Related Courses

20Q: Beyond the Swallow - Tracheostomy Tube and Ventilator Management
Presented by George Barnes, MS, CCC-SLP


George Barnes, MS, CCC-SLP
Course: #10056Level: Intermediate1 Hour
  'Gave me confidence to work with trachs more'   Read Reviews
This course addresses the various questions that may arise for the medical SLP involved in the care of patients with tracheostomy and/or mechanical ventilation. Topics include causes of respiratory failure, consequences of tracheostomy/ventilation, risk management related to intervention, and considerations for assessment and treatment of swallowing and communication, including the use of speaking valves.

20Q: Velo-Cardio-Facial Syndrome (VCFS)
Presented by Karen J. Golding-Kushner, PhD, CCC-SLP, ASHA Fellow


Karen J. Golding-Kushner, PhD, CCC-SLP, ASHA Fellow
Course: #8700Level: Intermediate1 Hour
  'very detailed explanations and "real world" examples of how to teach these skills to parents/clients'   Read Reviews
This course describes the characteristics of Velo-cardio-facial syndrome that are of the greatest relevance to SLPs: those that affect feeding, speech and language. Best practice for intervention is also explained.

20Q: Pediatric Voice Disorders: Diagnostic and Treatment Approaches
Presented by Susan Baker Brehm, PhD, CCC-SLP, Barbara (Derickson) Weinrich, PhD, CCC-SLP, Lisa Nelson Kelchner, PhD, CCC-SLP, BCS-S


Susan Baker Brehm, PhD, CCC-SLPBarbara (Derickson) Weinrich, PhD, CCC-SLPLisa Nelson Kelchner, PhD, CCC-SLP, BCS-S
Course: #8972Level: Introductory1 Hour
  'Voice clients are infrequent in school settings'   Read Reviews
This course provides the practicing speech-language pathologist with information on special considerations in the treatment of children with voice disorders. The various causes of voice disorders are discussed as well as the treatment of specific types of disorders.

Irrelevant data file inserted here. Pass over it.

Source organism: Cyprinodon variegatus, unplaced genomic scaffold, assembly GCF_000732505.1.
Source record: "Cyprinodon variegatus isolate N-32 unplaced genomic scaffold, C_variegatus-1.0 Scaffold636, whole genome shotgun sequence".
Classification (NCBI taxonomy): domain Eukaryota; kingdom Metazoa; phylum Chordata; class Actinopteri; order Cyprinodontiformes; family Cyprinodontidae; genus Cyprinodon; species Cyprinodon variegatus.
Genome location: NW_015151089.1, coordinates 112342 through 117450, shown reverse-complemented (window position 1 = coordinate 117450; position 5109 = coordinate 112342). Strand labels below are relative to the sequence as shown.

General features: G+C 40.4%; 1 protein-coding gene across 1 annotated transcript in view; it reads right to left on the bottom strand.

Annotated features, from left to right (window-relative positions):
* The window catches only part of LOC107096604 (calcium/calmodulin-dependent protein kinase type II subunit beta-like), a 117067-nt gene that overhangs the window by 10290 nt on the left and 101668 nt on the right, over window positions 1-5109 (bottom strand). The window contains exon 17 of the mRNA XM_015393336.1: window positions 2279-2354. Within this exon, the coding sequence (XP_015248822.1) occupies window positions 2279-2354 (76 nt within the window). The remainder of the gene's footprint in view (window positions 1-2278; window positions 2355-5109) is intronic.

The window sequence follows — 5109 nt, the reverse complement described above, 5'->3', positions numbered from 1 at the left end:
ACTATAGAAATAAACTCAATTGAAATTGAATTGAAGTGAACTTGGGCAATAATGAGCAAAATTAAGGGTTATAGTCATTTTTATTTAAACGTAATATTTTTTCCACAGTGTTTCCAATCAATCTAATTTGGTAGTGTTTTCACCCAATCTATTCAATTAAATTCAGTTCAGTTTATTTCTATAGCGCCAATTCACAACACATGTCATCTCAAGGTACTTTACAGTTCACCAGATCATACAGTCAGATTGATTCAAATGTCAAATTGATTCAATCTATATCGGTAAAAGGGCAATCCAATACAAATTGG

20Q: Evaluation and Treatment of Speech/Resonance Disorders and Velopharyngeal Dysfunction
Presented by Ann W. Kummer, PhD, CCC-SLP


Ann W. Kummer, PhD, CCC-SLP
Course: #8729Level: Intermediate1 Hour
  'This, combined with Dr'   Read Reviews
Children with speech and resonance disorders (hypernasality, hyponasality, and cul-de-sac resonance) and/or nasal emission present challenges for speech-language pathologists (SLPs) in all settings. This article will help participants to recognize resonance disorders and the characteristics of velopharyngeal dysfunction, and provide appropriate management.

Respiratory Muscle Strength Training and Speech-Language Pathologists: Part 1
Presented by Denise Dougherty, MA, SLP


Denise Dougherty, MA, SLP
Course: #9282Level: Intermediate1 Hour
  'This applies to almost every patient I work with'   Read Reviews
This is Part 1 of a two-part series. This course will provide an overview of respiration and why respiratory muscle strength training is important. Appropriate diagnoses for patient referral, including COVID-19, will be examined, as well as evidence for use of respiratory muscle strength training. (Part 2 - Course 9283)